The mobile imperative



The “mobile imperative” is the term used inside the Times to describe its effort to expand its presence on mobile platforms and its mobile readership— and also to learn what works. The initiative started before the term was coined. It began in July 2008 with the launch of the New York Times iPhone app and expanded to its first iPad app in April 2010. It has gained urgency in recent years with the massive shift to mobile usage among news consumers.

Today the Times has 15 apps, including the news app in Chinese and English, as well as a variety of “niche” apps, including NYT Cooking, NYT Now, and NYT Crossword. The mobile payment model is subscription-based, and smartphone and tablet subscriptions are separate. The mobile imperative also includes the mobile website for the New York Times, which launched in 2006 and was last updated in May 2013. Referred to as “mobile web,” it’s treated distinctly from the Times’ main website.


  • 609v8Shoo-DfZ8xDjlsAiJRDb4h4221EvBq2xtdbcrg,MbksM9T9n-VPHg0sa4rh3UJMZ1jHiFfkIlAzrbHoZj4NYT Cooking, an app for tablets launched in September of 2014, offers more than 17,000 recipes from the Times archives. Its search function allows users to narrow a search by specific terms such as “vegetarian.” “easy,” or “dinner,” and save recipes to a “recipe box.” Reviews praised it for its usability, its recipe recommendations, and most importantly, the fact that it was free. It is enormously popular – it has been downloaded more than 300,000 times.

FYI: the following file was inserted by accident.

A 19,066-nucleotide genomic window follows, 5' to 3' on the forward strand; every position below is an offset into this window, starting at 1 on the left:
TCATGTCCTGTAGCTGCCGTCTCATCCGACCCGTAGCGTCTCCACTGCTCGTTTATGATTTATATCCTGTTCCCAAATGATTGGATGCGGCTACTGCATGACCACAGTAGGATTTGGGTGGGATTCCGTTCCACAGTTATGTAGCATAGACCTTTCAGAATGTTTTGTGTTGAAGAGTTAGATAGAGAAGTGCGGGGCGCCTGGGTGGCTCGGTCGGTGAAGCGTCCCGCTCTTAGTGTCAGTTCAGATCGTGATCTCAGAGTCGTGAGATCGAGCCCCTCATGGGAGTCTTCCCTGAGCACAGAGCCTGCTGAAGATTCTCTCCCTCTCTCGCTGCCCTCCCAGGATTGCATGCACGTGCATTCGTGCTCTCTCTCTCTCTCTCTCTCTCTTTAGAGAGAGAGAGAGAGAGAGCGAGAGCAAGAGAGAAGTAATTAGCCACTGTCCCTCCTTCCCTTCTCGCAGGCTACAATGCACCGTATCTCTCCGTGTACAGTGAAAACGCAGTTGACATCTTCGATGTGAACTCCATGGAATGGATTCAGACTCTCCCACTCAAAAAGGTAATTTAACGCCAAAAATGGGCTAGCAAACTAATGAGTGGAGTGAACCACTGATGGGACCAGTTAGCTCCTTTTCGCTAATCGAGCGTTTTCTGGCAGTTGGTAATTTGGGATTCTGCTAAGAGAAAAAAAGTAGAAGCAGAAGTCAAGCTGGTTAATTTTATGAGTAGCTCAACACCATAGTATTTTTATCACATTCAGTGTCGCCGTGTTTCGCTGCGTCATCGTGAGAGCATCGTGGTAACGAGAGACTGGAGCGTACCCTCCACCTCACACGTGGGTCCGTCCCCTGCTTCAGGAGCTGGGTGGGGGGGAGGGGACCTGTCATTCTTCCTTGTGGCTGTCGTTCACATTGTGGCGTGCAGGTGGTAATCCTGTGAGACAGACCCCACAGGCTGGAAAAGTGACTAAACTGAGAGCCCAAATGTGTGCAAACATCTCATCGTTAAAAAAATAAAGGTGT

• NYT Now, an app in which the top stories from the New York Times are handpicked and summarized by Times editors, has not achieved the profitability that was expected. But the reviews have been very positive. Sales have not met expectations. NYT Now has garnered around 20,000 subscriptions from an audience that is mostly younger than the average Times reader. The Times is considering making NYT Now a free product. It is run by senior editor Cliff Levy.
  • NYT Opinion gave access to an “opinion-only” bundle. It was created in June of 2014 and eliminated in October of the same year, after a very low rate of subscriptions.

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